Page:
Can you trust the 'primary dealers?'
An MF Global sign is seen in the office building where MF Global Holdings Ltd have offices in Manhattan on November 1, 2011 in New York City. The brokerage firm, run by former New Jersey governor and Goldman Sachs boss Jon Corzine, has filed for bankruptcy in another developing financial scandal.
Jeremy Hobson: Well in Europe this morning, the big news is that Spain has voted in a new leader. This is the third government changeover in Europe in as many weeks. So far the debt crisis hasn't had a huge impact on our financial system, with the exception of MF Global which recently went bankrupt because of large bets on European debt. Now, MF Global may not have been a household name before its collapse.
But as our senior business correspodent Bob Moon reports, it was a member of a very exclusive club at the Fed.
Bob Moon: When the man behind the curtain at the Federal Reserve wants to get control of a wicked witch in the financial world, he enlists the help of others.
"Wizard of Oz" clip: Oh, you liquidated her, eh? Very resourceful. Yes, sir.
When the Fed needs help pouring money on the nasty economy, for example, it uses what are called "primary dealers" -- firms that buy and sell massive amounts of government bonds to control the flow of money.
David Wyss is a former chief economist for the Fed. He says literally saving the world -- at least financially speaking -- requires firms that are up to the task. And the Fed's website says it rigorously reviews those partners to make sure they are.
David Wyss: Obviously, they want to deal with people who are going to be around, not people who are going to disappear next week. So, clearly they missed it on this one.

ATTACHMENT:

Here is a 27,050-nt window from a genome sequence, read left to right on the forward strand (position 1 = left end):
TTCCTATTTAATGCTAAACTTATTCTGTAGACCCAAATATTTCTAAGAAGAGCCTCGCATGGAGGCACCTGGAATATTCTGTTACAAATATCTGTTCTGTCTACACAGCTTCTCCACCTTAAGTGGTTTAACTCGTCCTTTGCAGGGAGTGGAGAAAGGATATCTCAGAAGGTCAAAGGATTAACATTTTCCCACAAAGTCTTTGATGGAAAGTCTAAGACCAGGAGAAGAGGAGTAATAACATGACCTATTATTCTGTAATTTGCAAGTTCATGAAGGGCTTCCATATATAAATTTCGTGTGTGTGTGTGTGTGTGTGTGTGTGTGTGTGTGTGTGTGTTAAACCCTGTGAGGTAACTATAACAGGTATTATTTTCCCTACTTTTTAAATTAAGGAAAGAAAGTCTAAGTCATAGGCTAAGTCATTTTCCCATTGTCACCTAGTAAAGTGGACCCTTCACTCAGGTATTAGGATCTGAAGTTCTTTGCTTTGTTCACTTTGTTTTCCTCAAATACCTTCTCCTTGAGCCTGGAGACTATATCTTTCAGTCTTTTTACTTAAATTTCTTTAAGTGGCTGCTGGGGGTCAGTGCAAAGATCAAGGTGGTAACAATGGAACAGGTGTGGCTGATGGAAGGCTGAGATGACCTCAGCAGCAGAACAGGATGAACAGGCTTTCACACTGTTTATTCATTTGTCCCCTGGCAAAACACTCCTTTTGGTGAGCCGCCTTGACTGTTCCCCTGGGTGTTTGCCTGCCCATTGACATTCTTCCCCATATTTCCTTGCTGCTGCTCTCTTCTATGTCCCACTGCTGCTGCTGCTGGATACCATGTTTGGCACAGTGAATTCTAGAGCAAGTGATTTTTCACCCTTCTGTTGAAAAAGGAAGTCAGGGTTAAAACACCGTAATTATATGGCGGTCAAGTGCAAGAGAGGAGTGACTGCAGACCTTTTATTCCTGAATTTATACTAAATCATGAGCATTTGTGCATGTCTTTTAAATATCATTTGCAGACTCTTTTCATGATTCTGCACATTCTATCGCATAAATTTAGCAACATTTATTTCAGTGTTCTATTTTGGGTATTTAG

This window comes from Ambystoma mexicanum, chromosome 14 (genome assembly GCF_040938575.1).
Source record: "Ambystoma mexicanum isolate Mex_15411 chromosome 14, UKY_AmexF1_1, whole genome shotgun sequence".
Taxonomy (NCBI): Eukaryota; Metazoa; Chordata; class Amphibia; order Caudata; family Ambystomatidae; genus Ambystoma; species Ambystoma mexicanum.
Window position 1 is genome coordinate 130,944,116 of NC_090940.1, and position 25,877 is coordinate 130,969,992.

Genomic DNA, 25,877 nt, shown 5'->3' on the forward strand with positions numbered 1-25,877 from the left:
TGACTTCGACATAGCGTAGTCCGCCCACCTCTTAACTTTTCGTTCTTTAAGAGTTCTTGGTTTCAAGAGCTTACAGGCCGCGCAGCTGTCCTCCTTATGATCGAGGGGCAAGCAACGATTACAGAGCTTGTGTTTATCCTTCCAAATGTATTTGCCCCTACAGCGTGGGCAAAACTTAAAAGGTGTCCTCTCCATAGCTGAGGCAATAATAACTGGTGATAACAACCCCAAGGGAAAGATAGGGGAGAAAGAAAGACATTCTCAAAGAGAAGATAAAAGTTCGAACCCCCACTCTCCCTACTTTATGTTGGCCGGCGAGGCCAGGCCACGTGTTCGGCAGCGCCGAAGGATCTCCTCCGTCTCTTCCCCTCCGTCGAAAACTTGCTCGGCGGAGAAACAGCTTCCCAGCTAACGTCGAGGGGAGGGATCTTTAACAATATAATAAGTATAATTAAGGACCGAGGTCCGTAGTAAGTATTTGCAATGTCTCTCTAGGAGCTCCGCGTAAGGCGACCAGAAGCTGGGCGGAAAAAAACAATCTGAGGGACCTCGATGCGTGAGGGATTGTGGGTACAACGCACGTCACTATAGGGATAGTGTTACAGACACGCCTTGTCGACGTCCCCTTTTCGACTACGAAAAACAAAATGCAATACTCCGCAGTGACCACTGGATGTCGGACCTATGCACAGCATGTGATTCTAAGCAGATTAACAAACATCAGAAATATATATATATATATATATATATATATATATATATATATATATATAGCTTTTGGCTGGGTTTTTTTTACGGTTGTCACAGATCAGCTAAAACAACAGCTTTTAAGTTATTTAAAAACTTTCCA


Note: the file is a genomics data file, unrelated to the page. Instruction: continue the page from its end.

"This one" being the recent bankruptcy of MF Global, just nine months after the Fed chose the firm as one of its "primary dealers." The Fed's website cautions that its list of special trading partners is not meant to be an endorsement.
But at Stone & McCarthy Research Associates, Ray Stone says it's pretty much viewed as one.
Ray Stone: While the Fed isn't giving them a good housekeeping seal of approval, they are thought by their customers to be stronger and bigger and get better prices than the little dealers.
Those customers range from big-money investors to retirement funds. The failure of MF Global is yet another blow to trust in the financial markets, and the Fed is now requiring its "primary dealers" to keep more rainy day cash on hand.
Banking industry consultant Bert Ely says it figures.
Bert Ely: That's not surprising. Usually, after the house burns down, people start trying to figure out how do we prevent the next fire? So this is a typical, after-the-fact response.
Ely expects a congressional inquiry into how MF Global was chosen, and whether similar troubles might be lurking.
I'm Bob Moon for Marketplace.